Where do you start when someone shares a struggle with fear and anxiety? What do you listen for when a couple unloads their marital mess in your office? How do you make sense of a person’s shame given a story of abuse and neglect? Jeremy Pierre, associate professor of biblical counseling at The Southern Baptist Theological Seminary, offers a roadmap for navigating real life issues in his theology of human experience, The Dynamic Heart in Daily Life: Connecting Christ to Human Experience, which he lays out in three progressive sections.
In Section 1, Pierre describes “the beauty of human experience” through a three-dimensional understanding of how our hearts respond to life: cognitively, affectively, and volitionally. Yet Pierre doesn’t merely dissect the heart. He also shows how our hearts are shaped by God’s story of creation, fall, and redemption. In order to understand ourselves and others more fully, we need to know how God created us to experience life, how the fall brought disorder to God’s design, and how Jesus Christ’s finished and ongoing work of redemption makes a difference in our journey toward our heavenly home.
In Section 2, Pierre moves from explaining the dynamic responses of the heart to “the context of human experience.” Here we see how the heart engages in relationship with God, self, and others in the circumstances of life. By practically understanding what it means to be created in God’s image, we gain a greater awareness of how God designed us to relate to him and others.
Section 3 offers a model for how we can counsel others “from a theology of human experience”: (1) read—hearing people’s hearts; (2) reflect—helping people understand their responses; (3) relate—looking to Jesus; and (4) renew—calling people to new responses by faith. Pierre offers a matrix for understanding and connecting Christ to human experience through the three-dimensional responses of the heart in relationship with God, self, and others in the details of life.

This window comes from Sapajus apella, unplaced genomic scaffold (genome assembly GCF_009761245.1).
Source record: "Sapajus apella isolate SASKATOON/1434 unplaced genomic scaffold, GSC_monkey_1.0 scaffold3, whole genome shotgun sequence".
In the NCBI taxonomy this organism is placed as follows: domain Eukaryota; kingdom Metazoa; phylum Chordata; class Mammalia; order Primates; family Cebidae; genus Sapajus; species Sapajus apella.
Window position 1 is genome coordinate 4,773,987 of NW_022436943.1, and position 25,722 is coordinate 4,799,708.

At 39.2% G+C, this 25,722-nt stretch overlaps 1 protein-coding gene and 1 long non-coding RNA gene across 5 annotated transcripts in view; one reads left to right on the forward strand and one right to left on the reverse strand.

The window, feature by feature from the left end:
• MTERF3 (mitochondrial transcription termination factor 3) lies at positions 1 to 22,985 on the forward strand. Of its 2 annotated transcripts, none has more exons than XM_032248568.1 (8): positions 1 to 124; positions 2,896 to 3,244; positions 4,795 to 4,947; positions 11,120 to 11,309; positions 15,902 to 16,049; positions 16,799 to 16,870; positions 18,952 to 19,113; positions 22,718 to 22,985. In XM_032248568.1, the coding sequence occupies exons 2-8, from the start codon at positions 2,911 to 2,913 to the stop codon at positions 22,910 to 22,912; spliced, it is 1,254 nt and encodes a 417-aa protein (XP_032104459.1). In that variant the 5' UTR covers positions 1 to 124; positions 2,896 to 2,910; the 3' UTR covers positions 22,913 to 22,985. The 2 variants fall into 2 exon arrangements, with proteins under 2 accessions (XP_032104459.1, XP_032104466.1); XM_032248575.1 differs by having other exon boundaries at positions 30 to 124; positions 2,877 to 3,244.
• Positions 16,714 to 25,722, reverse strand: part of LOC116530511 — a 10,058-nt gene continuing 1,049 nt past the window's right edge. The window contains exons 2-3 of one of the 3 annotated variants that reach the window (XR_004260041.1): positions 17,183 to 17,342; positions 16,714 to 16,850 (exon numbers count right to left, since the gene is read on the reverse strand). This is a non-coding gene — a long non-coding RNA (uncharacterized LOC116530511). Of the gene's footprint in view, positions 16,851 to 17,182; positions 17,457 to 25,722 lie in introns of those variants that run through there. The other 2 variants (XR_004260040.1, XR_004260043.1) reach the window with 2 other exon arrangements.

What sets The Dynamic Heart apart in the field of biblical counseling is the way it clarifies human nature and experience, while showing us what it looks like to respond in faith.
Clarifying Human Nature
Despite the countless theories that fill textbooks and self-help volumes, confusion abounds both inside and outside of the church regarding our human nature and how we experience the world.
As such, we have a relentless desire to figure things out, seeking to know why we do what we do and why we feel the way we feel. Pierre systematically offers biblical and theological truths to clarify these and other questions that, if left unanswered or inadequately unaddressed, tend to undermine our life with God and others.
Pierre addresses two significant realities about human nature that lie at the center of our confusion. First, the reality that God created us in his image translates into a profound, yet practical, truth: “the functions of the human heart are reflective of divine internal functions” (111). This “theomorphic” reality serves as an anchor and reference point for understanding ourselves and the ultimate purpose for our human experience. He goes on to explain that imitating God’s character happens not only in obedience, but also in thinking like him, valuing what he values, and sharing his priority of commitments (111).
Clarifying Experience and Identity